California will audit police use of automated license plate readers

The state auditor will investigate the technology used by police statewide, including detailed examinations of a handful of agencies, including the LAPD.
police car

Technology used by law enforcement in California will come under increased scrutiny after a request by the Joint Legislative Audit Committee this week. The committee voted late Wednesday to order California State Auditor Elaine Howle to investigate how police are using automated license plate readers, with particular focus on how the data they collect is shared with other law enforcement agencies, including federal entities like Immigration and Customs Enforcement.

The push for the audit was brought about in part by what the Electronic Frontier Foundation, a privacy-rights group, calls a failure by police departments to comply with a 2015 state law requiring them to provide public documentation of the readers’ use and to keep detailed logs of when associated databases are accessed.

“We have filed [Freedom Of Information Act] requests [with police departments] to find documentation, and time and again there isn’t a policy,” Dave Maass, an EFF senior researcher, told StateScoop. “Some are sharing data with 800 other entities and not keeping records. Searches are supposed to be logged.”

Maass said that in some cases, his group’s efforts to uncover information has been stymied by agencies’ non-disclosure agreements with Vigilant Solutions, a surveillance technology company that is the leading vendor of license plate readers to police in California. Many of those agreements, he said, are written to preclude law enforcement from complying with a public records request without the vendor’s approval.


EFF has also argued that police agencies are overly permissive in creating accounts for other jurisdictions, allowing them to search license-plate databases at will, raising the chances for data exposure or outright abuse.

Transparency advocates anticipate Howle’s audit will be more forceful than EFF’s public records requests. Howle’s office will send a questionnaire to every police agency in California, asking them to describe if they use automated license plate readers and, if so, how the data is collected and shared with other organizations. The audit will also include detailed examinations of the Los Angeles Police Department; Fresno Police Department; Sacramento County’s Sheriff’s Office and Department of Human Assistance; and the Marin County Sheriff’s Office and San Rafael Police Department, which share a license plate reader system.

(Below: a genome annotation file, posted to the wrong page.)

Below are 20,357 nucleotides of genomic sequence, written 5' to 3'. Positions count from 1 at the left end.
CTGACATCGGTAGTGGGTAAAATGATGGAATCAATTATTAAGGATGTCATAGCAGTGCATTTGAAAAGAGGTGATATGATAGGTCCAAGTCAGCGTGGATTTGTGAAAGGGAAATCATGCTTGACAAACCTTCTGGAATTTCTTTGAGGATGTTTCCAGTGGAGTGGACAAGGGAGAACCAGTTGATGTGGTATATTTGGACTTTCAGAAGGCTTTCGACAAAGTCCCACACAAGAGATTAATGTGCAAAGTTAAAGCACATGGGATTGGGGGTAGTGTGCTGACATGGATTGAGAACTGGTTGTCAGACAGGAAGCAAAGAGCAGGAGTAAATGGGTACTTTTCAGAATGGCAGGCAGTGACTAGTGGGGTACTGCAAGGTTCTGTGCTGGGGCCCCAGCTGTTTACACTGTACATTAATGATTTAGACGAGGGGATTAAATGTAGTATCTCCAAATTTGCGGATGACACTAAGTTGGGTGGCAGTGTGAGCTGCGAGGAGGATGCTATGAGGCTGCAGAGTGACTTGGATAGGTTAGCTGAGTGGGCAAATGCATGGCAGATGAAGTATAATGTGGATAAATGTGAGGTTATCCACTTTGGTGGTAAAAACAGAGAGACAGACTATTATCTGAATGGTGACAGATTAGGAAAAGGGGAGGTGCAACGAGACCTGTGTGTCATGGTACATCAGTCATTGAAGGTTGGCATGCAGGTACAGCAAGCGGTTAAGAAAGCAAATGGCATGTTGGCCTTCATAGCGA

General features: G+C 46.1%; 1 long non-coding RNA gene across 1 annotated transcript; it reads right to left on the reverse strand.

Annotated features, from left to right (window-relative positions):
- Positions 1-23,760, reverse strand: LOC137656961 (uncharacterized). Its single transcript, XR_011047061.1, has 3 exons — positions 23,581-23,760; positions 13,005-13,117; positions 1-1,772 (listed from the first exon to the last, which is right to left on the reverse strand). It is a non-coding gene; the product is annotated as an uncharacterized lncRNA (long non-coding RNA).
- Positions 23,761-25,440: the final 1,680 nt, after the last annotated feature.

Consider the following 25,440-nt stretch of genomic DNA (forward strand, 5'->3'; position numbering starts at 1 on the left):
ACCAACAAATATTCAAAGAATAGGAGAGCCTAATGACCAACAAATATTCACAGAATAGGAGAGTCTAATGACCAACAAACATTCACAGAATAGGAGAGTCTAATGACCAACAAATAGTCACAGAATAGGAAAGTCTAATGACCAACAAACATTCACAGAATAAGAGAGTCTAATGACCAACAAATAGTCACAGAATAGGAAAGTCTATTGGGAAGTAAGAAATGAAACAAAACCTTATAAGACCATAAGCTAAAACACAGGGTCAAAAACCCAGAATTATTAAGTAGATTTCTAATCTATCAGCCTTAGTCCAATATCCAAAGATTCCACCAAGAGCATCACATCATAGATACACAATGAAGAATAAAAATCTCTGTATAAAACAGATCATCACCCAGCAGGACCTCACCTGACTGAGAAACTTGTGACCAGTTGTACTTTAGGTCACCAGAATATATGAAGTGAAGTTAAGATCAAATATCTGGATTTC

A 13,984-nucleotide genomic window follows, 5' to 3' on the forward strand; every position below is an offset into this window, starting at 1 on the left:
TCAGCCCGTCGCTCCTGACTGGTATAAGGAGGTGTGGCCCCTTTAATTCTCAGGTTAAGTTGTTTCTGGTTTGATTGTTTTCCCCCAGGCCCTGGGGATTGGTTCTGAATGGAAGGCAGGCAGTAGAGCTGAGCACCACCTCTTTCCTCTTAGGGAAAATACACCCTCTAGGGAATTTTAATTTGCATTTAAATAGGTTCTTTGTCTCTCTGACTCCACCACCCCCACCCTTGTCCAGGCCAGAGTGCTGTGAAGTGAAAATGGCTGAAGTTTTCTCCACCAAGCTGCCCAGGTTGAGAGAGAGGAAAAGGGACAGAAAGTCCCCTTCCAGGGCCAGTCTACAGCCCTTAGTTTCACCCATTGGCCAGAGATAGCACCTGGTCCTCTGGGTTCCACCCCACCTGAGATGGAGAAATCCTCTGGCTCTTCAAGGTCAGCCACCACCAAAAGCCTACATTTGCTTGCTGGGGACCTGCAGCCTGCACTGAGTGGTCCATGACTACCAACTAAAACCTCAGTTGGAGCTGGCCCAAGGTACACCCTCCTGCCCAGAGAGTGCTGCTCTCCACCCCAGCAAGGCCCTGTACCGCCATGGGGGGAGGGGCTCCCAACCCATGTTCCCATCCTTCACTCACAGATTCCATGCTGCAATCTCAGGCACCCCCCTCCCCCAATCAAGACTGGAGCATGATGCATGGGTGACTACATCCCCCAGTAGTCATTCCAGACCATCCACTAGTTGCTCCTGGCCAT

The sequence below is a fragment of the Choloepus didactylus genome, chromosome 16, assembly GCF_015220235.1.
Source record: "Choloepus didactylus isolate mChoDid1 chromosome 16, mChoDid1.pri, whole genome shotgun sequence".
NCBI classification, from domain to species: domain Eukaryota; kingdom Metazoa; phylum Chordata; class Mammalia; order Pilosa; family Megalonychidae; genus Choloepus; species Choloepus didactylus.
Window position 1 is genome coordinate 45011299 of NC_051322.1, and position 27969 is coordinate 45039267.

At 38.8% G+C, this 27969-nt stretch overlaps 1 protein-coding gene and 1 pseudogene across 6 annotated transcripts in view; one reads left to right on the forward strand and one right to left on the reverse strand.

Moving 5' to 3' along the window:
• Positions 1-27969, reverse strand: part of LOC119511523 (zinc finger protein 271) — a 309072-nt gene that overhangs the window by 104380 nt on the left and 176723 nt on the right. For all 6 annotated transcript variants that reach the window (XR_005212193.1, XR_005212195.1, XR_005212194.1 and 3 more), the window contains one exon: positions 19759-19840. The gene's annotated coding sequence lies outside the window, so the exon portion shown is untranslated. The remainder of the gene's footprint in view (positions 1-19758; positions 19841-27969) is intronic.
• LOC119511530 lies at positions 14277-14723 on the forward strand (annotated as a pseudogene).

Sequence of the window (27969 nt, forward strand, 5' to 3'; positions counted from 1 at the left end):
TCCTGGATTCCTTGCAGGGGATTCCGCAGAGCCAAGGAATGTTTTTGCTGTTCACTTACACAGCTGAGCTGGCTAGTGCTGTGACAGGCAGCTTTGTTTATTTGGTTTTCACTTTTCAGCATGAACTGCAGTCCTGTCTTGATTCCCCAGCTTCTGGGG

Maass said that along with being the state’s largest police force, the LAPD is also one of the worst offenders of the 2015 disclosure law.

“They have not had a policy on their website,” he said. “They have not been upfront.”

The LAPD feeds information collected by its license plate readers into its predictive analytics system, he said, technology operated with minimal oversight and that has been criticized for increasing the racial bias of police activity. The department said earlier this year it plans to phase out its use of the predictive system.


Maass said EFF found that officials in Sacramento have shared license plate information with 800 other agencies as far-flung as Honolulu. While he said he doesn’t doubt the need of law enforcement agencies in nearby jurisdictions to help each other out on investigations — or cooperate with the FBI in federal operations — Maass questioned why a police department an ocean away from California would need access to Sacramento County’s license-plate database.

“No one should have access to that data who doesn’t need access,” he said. “Every time you add new a user, that’s another potential source of abuse.”

But police officers testifying before the audit committee defended their use of the readers, calling them one of their favorite investigative tools.

“Our officers and investigators love the service and the information it provides,” Fresno Police Sgt. Steve Casto told lawmakers. “Our information that we collect is kept for one year unless it becomes part of a criminal investigation, and at that time it’s purged.”

Casto said his department’s devices scan about 1.8 million license plates annually, though it also has access to readings from around the country that are fed into a national database maintained by Vigilant.


Federal law enforcement’s use of automated license plate readers also came under scrutiny this year after a company that supplies U.S. Customs and Border Protection with the technology was the target of a cyberattack that led to CBP data being posted on the dark web. Maass said the CBP vendor, Perceptics, does not appear to be used in California.

Howle told lawmakers at Wednesday’s hearing that the audit will take about seven months to complete and cost $370,000.

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